Hey, fundraisers. Go ahead. Pat yourselves on the back.
One of the many things you've done well in this sector is create bridges in a storm—finding middle ground on some of the controversial social issues that relate directly to your mission.
But now, even for the best of us, that middle ground is becoming harder to discover, both inside and outside our organizations. Indeed, trying to navigate the political turbulence in today's society can feel as though we're walking on eggshells more than on common ground.
As CEO of Brand Stories, a strategic communications and media agency in New York and Chicago, an increasing number of my client queries involve questions about how to navigate, if not create, a kind of new middle ground in this divided time in our culture, in our politics, and in the fractured communities in which we now work. As nonprofits, we've always been, in ways large and small, in the social problem-solving business; our value has always been about our nonprofit’s work in support of a social mission.
But the job is, absolutely, becoming more complex: the hyper-connectedness of our society has made it harder to break through the noise with our stories of change. Our supporters' rising expectations, that we define ourselves more as partners in the social causes they support, are making it harder for many of us to navigate new-donor cultivation, and the big data boom that's pressuring us to prove our social impact more rapidly is forcing us to elevate the role of marketing and communications beyond what our current budgets may allow.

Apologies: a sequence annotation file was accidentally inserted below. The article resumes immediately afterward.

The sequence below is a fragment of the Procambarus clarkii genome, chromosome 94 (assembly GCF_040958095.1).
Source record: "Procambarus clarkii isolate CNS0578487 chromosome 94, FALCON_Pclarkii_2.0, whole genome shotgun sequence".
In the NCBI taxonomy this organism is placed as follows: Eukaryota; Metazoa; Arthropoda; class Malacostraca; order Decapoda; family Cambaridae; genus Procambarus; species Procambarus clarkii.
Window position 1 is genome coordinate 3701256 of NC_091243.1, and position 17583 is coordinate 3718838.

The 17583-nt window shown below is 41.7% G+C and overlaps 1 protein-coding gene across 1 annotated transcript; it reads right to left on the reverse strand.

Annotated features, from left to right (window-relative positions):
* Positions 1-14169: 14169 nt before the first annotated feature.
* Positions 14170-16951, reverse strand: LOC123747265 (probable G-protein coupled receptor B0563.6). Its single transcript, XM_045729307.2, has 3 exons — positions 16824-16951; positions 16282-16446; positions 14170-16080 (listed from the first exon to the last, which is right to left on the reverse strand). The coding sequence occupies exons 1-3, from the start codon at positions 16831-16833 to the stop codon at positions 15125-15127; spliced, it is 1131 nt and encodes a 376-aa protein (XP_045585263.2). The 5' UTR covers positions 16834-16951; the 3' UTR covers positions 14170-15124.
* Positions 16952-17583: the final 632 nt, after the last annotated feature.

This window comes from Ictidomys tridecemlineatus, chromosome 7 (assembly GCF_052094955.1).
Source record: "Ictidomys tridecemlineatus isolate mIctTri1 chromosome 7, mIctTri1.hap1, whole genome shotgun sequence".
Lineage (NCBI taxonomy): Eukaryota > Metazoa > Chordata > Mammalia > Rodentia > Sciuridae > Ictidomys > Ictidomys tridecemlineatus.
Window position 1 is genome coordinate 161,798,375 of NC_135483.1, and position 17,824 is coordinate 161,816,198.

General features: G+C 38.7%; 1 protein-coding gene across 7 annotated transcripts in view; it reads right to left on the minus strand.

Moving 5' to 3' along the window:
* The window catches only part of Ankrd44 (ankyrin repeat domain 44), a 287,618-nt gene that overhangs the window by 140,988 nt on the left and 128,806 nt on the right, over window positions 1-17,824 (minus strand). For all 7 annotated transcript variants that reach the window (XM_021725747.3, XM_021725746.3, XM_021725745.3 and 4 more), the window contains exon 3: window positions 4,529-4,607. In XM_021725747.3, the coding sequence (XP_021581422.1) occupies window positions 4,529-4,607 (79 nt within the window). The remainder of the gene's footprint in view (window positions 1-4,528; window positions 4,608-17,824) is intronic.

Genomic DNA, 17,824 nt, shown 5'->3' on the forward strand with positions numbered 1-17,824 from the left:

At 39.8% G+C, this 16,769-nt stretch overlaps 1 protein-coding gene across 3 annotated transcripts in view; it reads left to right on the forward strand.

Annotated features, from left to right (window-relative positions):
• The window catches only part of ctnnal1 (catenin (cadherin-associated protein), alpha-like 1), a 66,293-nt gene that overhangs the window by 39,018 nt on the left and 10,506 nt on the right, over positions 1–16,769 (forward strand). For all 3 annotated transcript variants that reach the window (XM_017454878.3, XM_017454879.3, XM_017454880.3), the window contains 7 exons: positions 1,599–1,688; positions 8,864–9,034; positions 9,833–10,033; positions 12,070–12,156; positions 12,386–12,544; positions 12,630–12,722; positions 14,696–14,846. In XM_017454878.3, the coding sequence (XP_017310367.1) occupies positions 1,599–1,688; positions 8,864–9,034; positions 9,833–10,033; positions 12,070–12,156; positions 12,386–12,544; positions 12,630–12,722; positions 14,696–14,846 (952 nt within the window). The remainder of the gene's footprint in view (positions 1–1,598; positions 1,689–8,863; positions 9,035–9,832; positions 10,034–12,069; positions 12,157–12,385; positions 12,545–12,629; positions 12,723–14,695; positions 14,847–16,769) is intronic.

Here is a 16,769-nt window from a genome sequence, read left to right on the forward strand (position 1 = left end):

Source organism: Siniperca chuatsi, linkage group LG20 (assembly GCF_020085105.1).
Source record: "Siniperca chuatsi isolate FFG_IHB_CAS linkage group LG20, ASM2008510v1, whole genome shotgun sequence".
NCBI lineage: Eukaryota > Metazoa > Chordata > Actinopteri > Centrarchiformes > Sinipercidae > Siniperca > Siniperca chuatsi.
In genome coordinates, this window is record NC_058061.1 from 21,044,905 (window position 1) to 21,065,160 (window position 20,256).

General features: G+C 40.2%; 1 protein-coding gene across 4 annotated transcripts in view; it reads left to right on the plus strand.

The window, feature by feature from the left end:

And yet, how well we respond to our shifting culture --strategically-- will be critical to the clarity, value, and stewardship of our brands. As our culture continues to rapidly evolve, so do our supporters' expectations that brands will accurately mirror the evolution of society. Failure to keep up with the culture can render us dangerously tone-deaf and worse, unresponsive and under-valued.
We'll talk about how to better navigate the shifting landscape of nonprofit fundraising and communications—what many in the sector are now calling "the new crisis communications" during my live, online training on March 7th, Bullet-Proofing Your Mission in a Divided World. Because a brand today is much more than a logo—and rather a psychological construct held in the minds of all those aware of the branded mission, person, organization, or movement we are supporting, we need to be far more careful about how we manage these psychological associations in this new climate of cultural change. We'll also walk through these trends and share strategies for navigating today's increasingly fraught cultural landscape. At the end of the day, it's all about being aware of the new "brand bombs" to avoid and using new approaches to communication to help burnish and bulletproof your brand and mission in ways you may be missing.
The good news? What challenges us really can make us stronger—but only if we're willing to re-calibrate our identity and shared values as organizations to thrive in these times.
In addition to our March 7 live, online training, we'll be holding the second installation of our Crisis Communications series, Preparing for the Worst - Before (and When) It Happens, on April 11th, which will provide you with a toolkit for crafting your own crisis communications action plan.
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